I love reading this! I can say I was in the same situation with my side of the family. Mostly my whole family lives in one big house and its my grandparents house. They are some what old fashion. So you got to watch what you say, and do. My grandmother is like the leader, especially in her marriage. My mom and aunts are all single. I’m the only granddaughter who is married( age19) I’m 26 years old now. I had a lot of ups and downs through out my marriage especially in the beginning since we were so young. I would get advice from my family and I believe that was a biggest mistake knowing the fact t hat no one in my family was married and the way my grandparents marriage was one person leading (my way or the highway). Its going to be 8 years being married to my high school sweetheart. Now I focus on My family and we do our own thing and it being that way is a thousand times better. My husband is in the military so we live in Washington state and I want this to be a permanent living for us. Knowing that our marriage is healthy and we don’t get any negative touch out here. when we were station back in our hometown it wasn’t really great because when my family would have gathering they always tend to find a problem with my husband “He doesn’t talk” “oh he said this” he is rude” etc….. So I don’t really like to visit as often or anyone visiting us. is that wrong? is being apart from them a bad thing?

    • Casey Caston

      Cindy… sounds a bit like my family too. Boundaries are about PROTECTING and PRIORITIZING your marriage. If they are constantly trying to tear down your marriage, rather than build, encourage, or support… it’s time to put up healthy boundaries. Sounds like in the past 8 years you’ve had the opportunity to create your specific and unique identity in your marriage relationship. Anyone, (family or friends) trying to pull that apart needs to have healthy distance, emotionally and sometimes physically.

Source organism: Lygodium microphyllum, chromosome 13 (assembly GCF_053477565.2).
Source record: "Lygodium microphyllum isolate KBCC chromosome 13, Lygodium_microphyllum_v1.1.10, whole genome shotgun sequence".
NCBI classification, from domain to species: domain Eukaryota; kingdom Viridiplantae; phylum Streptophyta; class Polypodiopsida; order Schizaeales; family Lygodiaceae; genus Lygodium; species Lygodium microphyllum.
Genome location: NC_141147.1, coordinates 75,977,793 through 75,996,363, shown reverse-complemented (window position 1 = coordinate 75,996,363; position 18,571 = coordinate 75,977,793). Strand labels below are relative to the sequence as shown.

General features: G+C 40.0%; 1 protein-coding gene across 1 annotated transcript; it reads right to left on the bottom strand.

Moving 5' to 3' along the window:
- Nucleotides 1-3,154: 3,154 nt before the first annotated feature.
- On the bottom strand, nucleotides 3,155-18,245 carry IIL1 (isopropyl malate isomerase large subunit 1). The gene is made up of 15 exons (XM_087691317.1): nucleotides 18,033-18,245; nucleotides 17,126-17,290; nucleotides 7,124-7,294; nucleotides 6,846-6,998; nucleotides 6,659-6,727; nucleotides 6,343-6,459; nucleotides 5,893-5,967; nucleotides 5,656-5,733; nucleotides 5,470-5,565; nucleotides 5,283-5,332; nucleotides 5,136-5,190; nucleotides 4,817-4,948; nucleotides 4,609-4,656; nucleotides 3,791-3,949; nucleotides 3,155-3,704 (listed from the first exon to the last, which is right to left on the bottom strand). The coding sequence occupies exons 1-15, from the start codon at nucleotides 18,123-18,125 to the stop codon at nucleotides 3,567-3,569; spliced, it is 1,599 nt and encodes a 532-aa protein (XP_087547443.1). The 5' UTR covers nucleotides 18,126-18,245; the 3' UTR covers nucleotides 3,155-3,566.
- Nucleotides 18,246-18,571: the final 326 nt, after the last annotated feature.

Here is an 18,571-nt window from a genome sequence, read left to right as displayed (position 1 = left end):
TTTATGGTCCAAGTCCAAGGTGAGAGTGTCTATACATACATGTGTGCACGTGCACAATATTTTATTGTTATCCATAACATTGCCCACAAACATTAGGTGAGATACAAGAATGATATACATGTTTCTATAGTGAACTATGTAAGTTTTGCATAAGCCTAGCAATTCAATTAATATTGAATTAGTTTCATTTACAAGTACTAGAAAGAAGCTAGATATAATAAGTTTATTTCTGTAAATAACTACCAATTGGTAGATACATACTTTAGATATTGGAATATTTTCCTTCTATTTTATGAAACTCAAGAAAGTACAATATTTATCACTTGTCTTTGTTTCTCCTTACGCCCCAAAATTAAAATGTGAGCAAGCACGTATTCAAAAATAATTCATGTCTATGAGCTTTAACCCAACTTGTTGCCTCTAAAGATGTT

Meygan and I have had to do this with family members in the past. I actually had one member come up to me and tell me that Meygan spells divorce. Obviously we created a healthy distance in order to PROTECT what we were creating, especially in those early years (I was 23, Meygan was 21). That person now comes to family events, but with our identity secure, we know how to shut down any negative comments and discouragements. Hope this helps…

  • Chloe

    My mother can be toxic. She gives unwanted advice and makes harsh and rude comments. She can be mean. When confronted, she absolutely denies any wrongdoing and escalates the conflict by ignoring emails or hanging up the phone. She will lie and deny that she said something. She takes zero responsibility for these offensive behaviors, and accuses others of being crazy. My mother is an absolute know it all, and freely speaks HER opinions, but doesn’t allow others the same right.